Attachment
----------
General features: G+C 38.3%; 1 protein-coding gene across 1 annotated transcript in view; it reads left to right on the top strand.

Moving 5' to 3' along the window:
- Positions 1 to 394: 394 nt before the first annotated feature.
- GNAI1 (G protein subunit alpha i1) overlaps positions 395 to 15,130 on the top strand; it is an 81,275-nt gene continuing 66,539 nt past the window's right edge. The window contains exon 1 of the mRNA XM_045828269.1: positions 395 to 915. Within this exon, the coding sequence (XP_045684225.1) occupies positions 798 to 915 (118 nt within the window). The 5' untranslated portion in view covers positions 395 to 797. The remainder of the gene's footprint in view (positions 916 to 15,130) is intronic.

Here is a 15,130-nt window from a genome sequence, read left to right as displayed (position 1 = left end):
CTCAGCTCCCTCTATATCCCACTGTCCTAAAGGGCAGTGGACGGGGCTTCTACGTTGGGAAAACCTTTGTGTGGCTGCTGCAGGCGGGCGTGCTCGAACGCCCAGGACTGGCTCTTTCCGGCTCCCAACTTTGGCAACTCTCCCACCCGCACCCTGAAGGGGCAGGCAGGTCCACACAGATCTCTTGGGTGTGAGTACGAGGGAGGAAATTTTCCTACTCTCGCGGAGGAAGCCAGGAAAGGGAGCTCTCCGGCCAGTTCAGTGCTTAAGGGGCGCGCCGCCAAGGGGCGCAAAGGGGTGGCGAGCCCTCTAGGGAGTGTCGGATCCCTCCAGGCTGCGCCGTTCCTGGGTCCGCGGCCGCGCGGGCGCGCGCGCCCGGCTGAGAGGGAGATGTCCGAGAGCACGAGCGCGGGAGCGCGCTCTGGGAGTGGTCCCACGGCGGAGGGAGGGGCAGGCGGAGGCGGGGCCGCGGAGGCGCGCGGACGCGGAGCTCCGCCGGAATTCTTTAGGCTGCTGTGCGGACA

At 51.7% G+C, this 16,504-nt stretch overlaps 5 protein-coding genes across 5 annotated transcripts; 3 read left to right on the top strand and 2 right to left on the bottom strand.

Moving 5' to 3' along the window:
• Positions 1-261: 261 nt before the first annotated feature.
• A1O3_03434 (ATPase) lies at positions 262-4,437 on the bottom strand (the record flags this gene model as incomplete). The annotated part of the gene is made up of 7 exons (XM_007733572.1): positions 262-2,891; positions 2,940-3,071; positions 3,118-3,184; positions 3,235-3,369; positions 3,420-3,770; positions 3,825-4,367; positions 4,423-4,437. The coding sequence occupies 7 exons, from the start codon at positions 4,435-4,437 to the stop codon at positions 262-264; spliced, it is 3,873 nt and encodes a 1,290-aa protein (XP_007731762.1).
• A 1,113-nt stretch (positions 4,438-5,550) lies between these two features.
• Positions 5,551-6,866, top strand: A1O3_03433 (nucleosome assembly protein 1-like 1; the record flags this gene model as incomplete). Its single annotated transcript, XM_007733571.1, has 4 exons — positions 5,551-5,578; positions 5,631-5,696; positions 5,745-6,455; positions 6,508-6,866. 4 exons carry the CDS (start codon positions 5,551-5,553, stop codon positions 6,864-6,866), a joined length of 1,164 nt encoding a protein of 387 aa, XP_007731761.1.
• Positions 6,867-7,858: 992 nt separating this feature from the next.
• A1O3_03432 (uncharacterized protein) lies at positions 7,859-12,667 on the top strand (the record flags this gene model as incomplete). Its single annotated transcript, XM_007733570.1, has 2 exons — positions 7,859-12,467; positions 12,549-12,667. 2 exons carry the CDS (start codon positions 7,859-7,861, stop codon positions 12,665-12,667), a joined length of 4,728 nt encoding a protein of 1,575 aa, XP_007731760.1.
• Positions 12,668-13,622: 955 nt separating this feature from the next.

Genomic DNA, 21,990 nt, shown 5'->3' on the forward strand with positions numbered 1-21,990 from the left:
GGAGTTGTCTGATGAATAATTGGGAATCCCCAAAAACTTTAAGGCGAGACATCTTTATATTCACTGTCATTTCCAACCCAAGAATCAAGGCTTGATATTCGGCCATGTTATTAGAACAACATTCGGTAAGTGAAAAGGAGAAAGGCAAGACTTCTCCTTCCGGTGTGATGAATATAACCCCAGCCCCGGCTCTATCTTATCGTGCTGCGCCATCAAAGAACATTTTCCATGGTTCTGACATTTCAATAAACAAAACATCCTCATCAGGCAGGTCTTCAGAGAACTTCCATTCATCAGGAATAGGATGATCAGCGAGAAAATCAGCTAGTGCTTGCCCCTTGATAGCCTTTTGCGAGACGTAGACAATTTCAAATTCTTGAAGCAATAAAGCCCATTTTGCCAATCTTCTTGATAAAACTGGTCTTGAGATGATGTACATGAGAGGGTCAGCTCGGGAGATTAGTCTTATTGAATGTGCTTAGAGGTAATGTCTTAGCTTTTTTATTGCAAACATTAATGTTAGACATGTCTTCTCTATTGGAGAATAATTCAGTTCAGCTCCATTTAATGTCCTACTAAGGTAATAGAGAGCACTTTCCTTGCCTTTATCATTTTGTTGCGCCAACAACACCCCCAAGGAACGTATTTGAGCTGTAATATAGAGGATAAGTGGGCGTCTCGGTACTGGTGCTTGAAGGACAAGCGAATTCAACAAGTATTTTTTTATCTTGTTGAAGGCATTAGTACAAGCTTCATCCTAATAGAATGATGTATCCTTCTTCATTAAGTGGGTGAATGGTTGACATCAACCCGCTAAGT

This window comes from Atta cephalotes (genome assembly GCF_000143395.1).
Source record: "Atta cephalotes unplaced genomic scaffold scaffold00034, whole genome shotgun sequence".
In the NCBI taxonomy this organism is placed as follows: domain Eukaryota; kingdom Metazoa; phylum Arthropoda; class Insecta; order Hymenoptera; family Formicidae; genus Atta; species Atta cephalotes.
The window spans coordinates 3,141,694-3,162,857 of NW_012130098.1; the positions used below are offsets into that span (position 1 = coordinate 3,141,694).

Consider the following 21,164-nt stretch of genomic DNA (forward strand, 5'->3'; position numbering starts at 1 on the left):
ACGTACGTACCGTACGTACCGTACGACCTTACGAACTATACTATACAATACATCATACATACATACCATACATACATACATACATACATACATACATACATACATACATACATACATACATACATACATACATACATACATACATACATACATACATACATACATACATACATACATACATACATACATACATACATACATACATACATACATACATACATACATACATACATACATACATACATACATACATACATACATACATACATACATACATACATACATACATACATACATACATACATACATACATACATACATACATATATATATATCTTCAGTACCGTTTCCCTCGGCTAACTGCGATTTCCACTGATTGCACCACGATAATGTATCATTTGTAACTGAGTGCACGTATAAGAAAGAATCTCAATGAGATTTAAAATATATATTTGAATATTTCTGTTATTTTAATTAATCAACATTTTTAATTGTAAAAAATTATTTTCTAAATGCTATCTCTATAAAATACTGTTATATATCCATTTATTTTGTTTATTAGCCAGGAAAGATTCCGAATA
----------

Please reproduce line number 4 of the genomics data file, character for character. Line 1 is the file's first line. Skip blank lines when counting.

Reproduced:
- GNAI1 (G protein subunit alpha i1) overlaps positions 395 to 15,130 on the top strand; it is an 81,275-nt gene continuing 66,539 nt past the window's right edge. The window contains exon 1 of the mRNA XM_045828269.1: positions 395 to 915. Within this exon, the coding sequence (XP_045684225.1) occupies positions 798 to 915 (118 nt within the window). The 5' untranslated portion in view covers positions 395 to 797. The remainder of the gene's footprint in view (positions 916 to 15,130) is intronic.